While trapped inside on a rainy Seattle day in 2015, Austin Campbell and Joe Shaw discovered a shared interest in starting their own company. After some intense brainstorming, the idea of U.S.-manufactured merino wool hiking socks nearly knocked their *current* socks straight off their feet.
Three years since, Cloudline Apparel has reached cloud nine status, pushing the envelope in terms of comfort and durability.
I sat down with the sock moguls to discuss their Seattle-based startup and get a deeper look into the people, process—and of course—sheep, behind the product.
Was there a specific inciting moment for you guys with the business? When did you decide to really get it rolling?
Joe: After being out in the corporate world, we’ve found that it’s really about trying to find a way to tie our passions into something profitable. And, as we’ve gone along, we’ve just gotten so many comments from people telling us how much they love our products.
We just had a customer the other day who sent an email, and in the signature line it said something like, “Cloudline for Life.” And we were amazed, seeing people using our stuff and truly enjoying it.
Austin: And in that email she was outlining how she bought like half a dozen pairs for different friends who she hiked with as gifts … yeah, she might be our biggest fan. Shout out to Stacy!
What’s the toughest part of starting up?
Austin: Patience. Finding a factory, I think, was a big challenge, and finding the right wool. I literally went in Google to around page 35 of search results until I randomly found a directory of sock manufacturers in the U.S. that was outdated and maybe three-fourths of them had moved overseas.
We’d call the number or email and get no response, but we tried to get responses from as many as we could and received some sample socks ... I will say that sock manufacturers in the U.S. aren’t the best at marketing themselves. And most sock mills are fairly specialized; the equipment is pretty expensive and intricate.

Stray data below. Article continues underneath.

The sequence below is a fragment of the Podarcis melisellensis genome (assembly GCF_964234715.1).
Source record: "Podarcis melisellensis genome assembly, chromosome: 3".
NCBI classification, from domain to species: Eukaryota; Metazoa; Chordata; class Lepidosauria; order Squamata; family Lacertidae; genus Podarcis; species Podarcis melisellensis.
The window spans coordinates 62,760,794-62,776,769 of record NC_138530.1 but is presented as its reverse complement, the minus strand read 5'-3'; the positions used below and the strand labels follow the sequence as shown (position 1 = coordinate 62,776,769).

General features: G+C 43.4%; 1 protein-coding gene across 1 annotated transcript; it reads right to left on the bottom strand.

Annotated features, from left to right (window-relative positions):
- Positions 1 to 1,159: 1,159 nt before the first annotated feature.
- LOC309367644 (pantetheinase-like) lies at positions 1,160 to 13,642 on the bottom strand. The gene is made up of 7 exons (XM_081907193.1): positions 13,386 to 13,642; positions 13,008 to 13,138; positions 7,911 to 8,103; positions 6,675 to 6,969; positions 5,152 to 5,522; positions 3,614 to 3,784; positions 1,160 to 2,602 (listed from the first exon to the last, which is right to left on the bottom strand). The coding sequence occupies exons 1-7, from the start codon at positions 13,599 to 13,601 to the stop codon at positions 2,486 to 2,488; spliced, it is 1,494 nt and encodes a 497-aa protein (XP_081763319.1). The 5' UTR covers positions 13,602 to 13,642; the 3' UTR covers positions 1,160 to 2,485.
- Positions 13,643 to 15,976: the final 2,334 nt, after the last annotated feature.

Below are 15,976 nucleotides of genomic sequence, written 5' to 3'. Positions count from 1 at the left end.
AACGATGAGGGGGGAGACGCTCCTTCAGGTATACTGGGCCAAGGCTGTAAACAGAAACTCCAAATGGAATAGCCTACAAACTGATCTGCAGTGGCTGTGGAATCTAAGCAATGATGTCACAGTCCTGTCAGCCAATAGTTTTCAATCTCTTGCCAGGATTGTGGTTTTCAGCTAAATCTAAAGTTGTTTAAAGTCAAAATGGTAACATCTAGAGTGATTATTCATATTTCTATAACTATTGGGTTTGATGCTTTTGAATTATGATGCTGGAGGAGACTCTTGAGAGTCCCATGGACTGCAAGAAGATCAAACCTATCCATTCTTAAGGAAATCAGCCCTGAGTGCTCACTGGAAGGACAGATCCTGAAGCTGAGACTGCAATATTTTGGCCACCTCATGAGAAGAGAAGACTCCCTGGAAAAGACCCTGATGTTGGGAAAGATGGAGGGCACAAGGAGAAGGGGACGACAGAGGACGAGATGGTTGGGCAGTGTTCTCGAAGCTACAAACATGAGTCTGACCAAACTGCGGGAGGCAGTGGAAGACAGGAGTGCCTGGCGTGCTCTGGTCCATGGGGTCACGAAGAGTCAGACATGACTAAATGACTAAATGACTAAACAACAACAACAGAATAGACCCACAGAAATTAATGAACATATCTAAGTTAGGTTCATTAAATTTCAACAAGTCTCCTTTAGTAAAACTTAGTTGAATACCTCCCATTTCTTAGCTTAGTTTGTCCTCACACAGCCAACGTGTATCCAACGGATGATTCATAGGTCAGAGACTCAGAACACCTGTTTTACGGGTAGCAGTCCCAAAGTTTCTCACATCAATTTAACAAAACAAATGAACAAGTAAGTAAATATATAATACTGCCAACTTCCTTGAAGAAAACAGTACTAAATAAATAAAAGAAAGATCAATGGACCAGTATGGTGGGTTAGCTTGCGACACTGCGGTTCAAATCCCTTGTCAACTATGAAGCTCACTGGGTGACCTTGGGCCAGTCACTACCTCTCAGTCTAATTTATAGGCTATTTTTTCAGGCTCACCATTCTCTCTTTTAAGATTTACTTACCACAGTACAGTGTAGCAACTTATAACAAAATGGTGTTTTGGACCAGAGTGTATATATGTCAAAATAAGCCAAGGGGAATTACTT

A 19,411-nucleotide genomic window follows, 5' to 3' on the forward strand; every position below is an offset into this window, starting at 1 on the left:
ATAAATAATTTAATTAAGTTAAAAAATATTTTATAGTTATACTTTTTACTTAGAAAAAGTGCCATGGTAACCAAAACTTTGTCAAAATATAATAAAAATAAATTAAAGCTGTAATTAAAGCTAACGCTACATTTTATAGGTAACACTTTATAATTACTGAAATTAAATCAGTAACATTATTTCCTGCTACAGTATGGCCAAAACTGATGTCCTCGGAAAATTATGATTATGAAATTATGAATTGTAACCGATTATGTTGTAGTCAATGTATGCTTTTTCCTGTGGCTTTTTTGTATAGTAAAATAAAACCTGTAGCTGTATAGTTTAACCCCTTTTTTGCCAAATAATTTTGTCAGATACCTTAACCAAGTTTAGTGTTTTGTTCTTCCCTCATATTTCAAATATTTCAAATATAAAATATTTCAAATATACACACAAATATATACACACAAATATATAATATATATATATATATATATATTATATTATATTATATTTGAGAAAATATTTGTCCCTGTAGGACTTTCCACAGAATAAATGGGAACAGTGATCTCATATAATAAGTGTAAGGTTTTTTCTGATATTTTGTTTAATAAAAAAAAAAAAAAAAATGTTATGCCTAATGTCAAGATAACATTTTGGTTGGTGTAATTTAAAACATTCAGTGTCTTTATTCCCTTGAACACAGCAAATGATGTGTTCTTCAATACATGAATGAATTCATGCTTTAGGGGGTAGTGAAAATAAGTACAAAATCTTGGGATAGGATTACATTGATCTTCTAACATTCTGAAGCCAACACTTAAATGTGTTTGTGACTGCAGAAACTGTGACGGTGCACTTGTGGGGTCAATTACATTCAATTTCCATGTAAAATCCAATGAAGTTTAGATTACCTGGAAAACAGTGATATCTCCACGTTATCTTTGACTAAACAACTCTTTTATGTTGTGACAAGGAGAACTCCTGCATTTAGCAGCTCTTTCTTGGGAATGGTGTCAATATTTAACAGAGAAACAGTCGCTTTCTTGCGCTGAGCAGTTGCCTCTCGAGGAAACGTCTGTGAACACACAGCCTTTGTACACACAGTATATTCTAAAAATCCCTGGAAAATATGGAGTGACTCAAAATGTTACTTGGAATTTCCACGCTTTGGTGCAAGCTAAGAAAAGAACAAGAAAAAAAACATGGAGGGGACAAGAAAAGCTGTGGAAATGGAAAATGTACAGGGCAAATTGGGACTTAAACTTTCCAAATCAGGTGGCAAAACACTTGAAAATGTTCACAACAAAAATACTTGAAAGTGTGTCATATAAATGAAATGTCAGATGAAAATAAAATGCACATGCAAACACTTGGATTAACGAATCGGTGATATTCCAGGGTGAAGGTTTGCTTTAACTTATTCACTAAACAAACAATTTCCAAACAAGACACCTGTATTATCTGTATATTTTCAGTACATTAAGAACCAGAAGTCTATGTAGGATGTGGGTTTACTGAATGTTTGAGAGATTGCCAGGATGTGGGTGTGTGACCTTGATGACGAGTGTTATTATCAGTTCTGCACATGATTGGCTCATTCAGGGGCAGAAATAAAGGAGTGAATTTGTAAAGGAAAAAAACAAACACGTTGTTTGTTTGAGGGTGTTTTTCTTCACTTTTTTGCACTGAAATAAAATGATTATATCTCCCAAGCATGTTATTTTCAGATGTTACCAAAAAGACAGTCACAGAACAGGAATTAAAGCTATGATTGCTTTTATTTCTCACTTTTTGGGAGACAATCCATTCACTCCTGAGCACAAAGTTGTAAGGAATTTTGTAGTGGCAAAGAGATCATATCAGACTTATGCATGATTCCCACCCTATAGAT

What’s the most rewarding part of a workday?
Joe: One thing we do is include a handwritten note with every order, a quick little “Thanks for your order” on a postcard, and we’ve had a lot of our customers post them on social media, and it really kind of makes our day when we see that.
Austin: When a customer will email us about how much they love the socks and the adventures they’ve had with them, that’s really great. We’ve also had several people who are going through chemo or other medical treatment and their skin can become very sensitive, and they’ve taken the time to email us to say how much they love our socks because the wool is so soft, and they’re the only socks they can wear because their skin is so irritated by the side effects of their treatment ... that always feels nice when our products provide new uses and comforts.
What’s behind the Cloudline company name?
Austin: While we were brainstorming names I was looking at a glossary of hiking terms from the internet, probably from some random website, and picked a few that I liked and we went back and forth and “cloudline” had a nice sound to it.
And one of my favorite memories is hiking the Pacific Crest Trail between Stevens’ Pass and Snoqualmie Pass, and they probably weren’t cloud clouds—it was maybe an inversion layer—but we were hiking along the ridge and you could see forever down the valley and just ... clouds. It was one of my favorite times, so when I think of “cloudline” I think of that experience.
Joe: One thing I like to think about is that Seattle is pretty rainy and cloudy a lot of the time, and you can kind of get lost in that. It’s just dreary. But then if you get up the motivation to go out on a hike, you can hike through and get above it, and see the blue sky and sun and it just reminds you that, you know, it’s all about perspective.
If you could work anywhere in the world, where would it be?
Joe: It’d probably be Bali, which is an island in Indonesia. It’s a really cool place. I went there for my honeymoon and it’s beautiful, volcanic, very mountainous, has wild hiking, and there’s also a really cool community of entrepreneurs there—sort of a “digital nomads” type of scene, like people who do all their work without a fixed location over the internet. I think it would be a really cool opportunity to partake in that.
Austin: If I could work anywhere, my girlfriend and I have an ‘89 Vanagon Westfalia, so I’d say work from the road, van lifestyle. Visit all the national parks and hiking spots. And it could actually be feasible, but what keeps us in Seattle is shipping our socks, right? So if we hired someone eventually or outsourced that to a fulfillment center ... After all, I doubt I could fit all the socks in my van and ship from the road.
Lastly, if you could own a miniature version of any animal, what would it be and why?
Joe: Definitely a rhino. Cause, just seeing him ram into stuff would be cute and hilarious. I’d probably name him Tom or something.
Austin: I was gonna say a black bear, because whenever I go hiking around here we don’t have grizzlies at all, so black bears is what we do see and I get super excited any time there’s a chance for a sighting. That’s like the goal when I go hiking a lot. And option two, maybe a merino wool sheep, you know, have him graze around the office. I’d name him Fluffy.